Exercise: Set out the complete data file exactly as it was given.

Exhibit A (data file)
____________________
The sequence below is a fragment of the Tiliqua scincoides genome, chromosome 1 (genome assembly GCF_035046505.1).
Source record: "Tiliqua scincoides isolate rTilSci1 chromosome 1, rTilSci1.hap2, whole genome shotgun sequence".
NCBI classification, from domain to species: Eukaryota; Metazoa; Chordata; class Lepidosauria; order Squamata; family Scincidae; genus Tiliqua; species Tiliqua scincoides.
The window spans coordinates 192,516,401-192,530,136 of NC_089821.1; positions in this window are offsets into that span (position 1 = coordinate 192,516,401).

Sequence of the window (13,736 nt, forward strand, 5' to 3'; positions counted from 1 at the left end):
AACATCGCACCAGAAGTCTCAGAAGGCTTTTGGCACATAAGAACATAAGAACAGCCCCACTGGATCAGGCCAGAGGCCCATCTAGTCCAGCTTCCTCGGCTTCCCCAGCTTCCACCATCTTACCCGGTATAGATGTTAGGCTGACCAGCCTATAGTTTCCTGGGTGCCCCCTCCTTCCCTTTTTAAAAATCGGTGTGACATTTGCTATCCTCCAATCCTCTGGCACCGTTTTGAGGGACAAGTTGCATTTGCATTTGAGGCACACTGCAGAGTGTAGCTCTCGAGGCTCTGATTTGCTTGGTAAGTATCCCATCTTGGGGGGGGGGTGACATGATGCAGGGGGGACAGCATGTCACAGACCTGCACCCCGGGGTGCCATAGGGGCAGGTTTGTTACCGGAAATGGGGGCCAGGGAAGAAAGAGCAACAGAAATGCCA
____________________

The sequence below is a fragment of the Tiliqua scincoides genome, chromosome 1 (genome assembly GCF_035046505.1).
Source record: "Tiliqua scincoides isolate rTilSci1 chromosome 1, rTilSci1.hap2, whole genome shotgun sequence".
NCBI classification, from domain to species: Eukaryota; Metazoa; Chordata; class Lepidosauria; order Squamata; family Scincidae; genus Tiliqua; species Tiliqua scincoides.
The window spans coordinates 192,516,401-192,530,136 of NC_089821.1; positions in this window are offsets into that span (position 1 = coordinate 192,516,401).

Sequence of the window (13,736 nt, forward strand, 5' to 3'; positions counted from 1 at the left end):
AACATCGCACCAGAAGTCTCAGAAGGCTTTTGGCACATAAGAACATAAGAACAGCCCCACTGGATCAGGCCAGAGGCCCATCTAGTCCAGCTTCCTCGGCTTCCCCAGCTTCCACCATCTTACCCGGTATAGATGTTAGGCTGACCAGCCTATAGTTTCCTGGGTGCCCCCTCCTTCCCTTTTTAAAAATCGGTGTGACATTTGCTATCCTCCAATCCTCTGGCACCGTTTTGAGGGACAAGTTGCATTTGCATTTGAGGCACACTGCAGAGTGTAGCTCTCGAGGCTCTGATTTGCTTGGTAAGTATCCCATCTTGGGGGGGGGGTGACATGATGCAGGGGGGACAGCATGTCACAGACCTGCACCCCGGGGTGCCATAGGGGCAGGTTTGTTACCGGAAATGGGGGCCAGGGAAGAAAGAGCAACAGAAATGCCA